Cigar Country: Switzerland
In the second addition to this series, we’re heading to the Alps. When considering the cigar, one’s mind often goes to hot and remote destinations with exciting cultures such as Cuba and Nicaragua, but the Swiss tobacco industry is far closer to home. In this spotlight, we’re going to shine our spotlight on the Swiss cigar industry and find out whether the Swiss cigar can match its tropical contenders.
Origins: A Peaceful Drunkenness
Switzerland is a big player in tobacco production: the world’s leading cigarette and tobacco manufacturer, Philip Morris International keeps its headquarters there and it’s not alone: joined by British American Tobacco, Switzerland is a giant in the European tobacco industry, but how did it become such a major player?
It’s not clear when tobacco was first introduced to Switzerland, but there are accounts, dating as far back as 1563, from a Swiss doctor, Conrad Gesner, who extolled the luxurious qualities of tobacco:
‘[smoking a tobacco leaf] has a wonderful power of producing a kind of peaceful drunkenness.’
Of the Swiss tobacco companies, two of the leading giants arrived around the same time. VILLIGER was the first – born in 1888 when Jean Villiger founded a cigar factory in his home in Pfeffikon – and is still a family-owned company to this day.
Around twenty years later in 1911, the Davidoff family moved their business from Russia to Geneva to escape religious persecution. Ironically, even Lenin bought tobacco from the Davidoff family in 1917.
Journeys: Grown in Switzerland
The Swiss themselves are smoking less, which has led to gradual reductions in the Swiss tobacco industry over the decades; however, there are still tobacco farms being cultivated in Switzerland. Unfortunately, the Swiss climate is not ideal for tobacco growing and often results in lower grade crops. This is perhaps part of the reason for the reduction in Swiss-grown tobacco, alongside improved trade agreements.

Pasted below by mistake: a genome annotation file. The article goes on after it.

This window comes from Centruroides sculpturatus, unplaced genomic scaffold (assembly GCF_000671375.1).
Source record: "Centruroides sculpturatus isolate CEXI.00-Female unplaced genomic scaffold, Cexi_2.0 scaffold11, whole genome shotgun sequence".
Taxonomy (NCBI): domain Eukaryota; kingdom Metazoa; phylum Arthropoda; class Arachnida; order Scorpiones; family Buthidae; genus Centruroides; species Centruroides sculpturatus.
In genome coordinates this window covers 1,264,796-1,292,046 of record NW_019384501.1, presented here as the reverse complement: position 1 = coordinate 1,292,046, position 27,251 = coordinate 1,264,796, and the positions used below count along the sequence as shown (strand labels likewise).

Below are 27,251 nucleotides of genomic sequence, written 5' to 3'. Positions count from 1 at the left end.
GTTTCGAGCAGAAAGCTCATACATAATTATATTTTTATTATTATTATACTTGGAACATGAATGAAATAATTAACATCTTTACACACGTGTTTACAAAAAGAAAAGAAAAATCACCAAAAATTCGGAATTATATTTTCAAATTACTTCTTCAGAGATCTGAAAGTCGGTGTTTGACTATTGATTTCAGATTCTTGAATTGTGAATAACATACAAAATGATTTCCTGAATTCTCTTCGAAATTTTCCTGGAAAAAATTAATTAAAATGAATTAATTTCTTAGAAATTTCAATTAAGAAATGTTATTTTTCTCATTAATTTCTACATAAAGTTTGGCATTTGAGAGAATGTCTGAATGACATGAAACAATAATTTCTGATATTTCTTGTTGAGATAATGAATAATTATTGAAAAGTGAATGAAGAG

Popular Swiss tobacco companies, such as Davidoff, outsource their tobacco plantations to the Dominican Republic where they are also rolled. The cigars are then shipped back to Switzerland where they are subjected to expert taste-testing to ensure the batch is suitable for sale.
If you’re looking for a Swiss-grown cigar, you may have to do a bit of research beforehand, as Swiss production is still declining. It is thought that roughly two-hundred Swiss farms are still going in the tobacco trade. Of these declining farmers, VILLIGER is known for having production lines in Switzerland, Germany, Indonesia and Brazil. The VILLAGER cigar will often contain a mix of leaves from across the world, which makes for a very interesting cigar.
There are two basic tobacco leaves grown in Switzerland: the first is Burley tobacco, and the second is Virginia which was first introduced in 1992.
Culture: Matches Made in Heaven
Although the Swiss fascination with cigars has recently seen a decline, Switzerland is still one of Europe’s greatest smokers. In one newsworthy example from 2016, Swiss watchmakers from the company Zenith travelled to Havana to promote their designer watches. Zenith displayed their watches alongside Habano’s cohibas, thus showing their belief that beautiful things should be accompanied by beautiful experiences – in this case, Zenith watches and Habano cohiba cigars.
Swiss culture is perhaps suited to creating the most delicious cigar pairings; their innovative pairings of watches with cohibas are very pleasing aesthetically, but the Swiss are also famous for their chocolate – another luxury product which is well-paired with the cigar. Perhaps a strong corona would compliment a Swiss cheese platter on a warm summer’s evening outdoors in Switzerland?
Smoking a Swiss cigar is a romantically international experience – engage in a product that is a testament to the worldwide sharing of knowledge and labour. The Swiss cigar should be enjoyed in context; Davidoff state that ‘each draw of a Davidoff is celebration, time beautifully filled’. In other words, to smoke Swiss is to smoke beautifully. To smoke Swiss is to cultivate the ultimate smoking experience, perhaps by pairing your cigar with the beauty of a smoking suit or a new Swiss watch.
If you’d like to buy Swiss cigars, look no further than James J. Fox for more information on the countries that craft your cigars. Enjoy the history behind your smokes.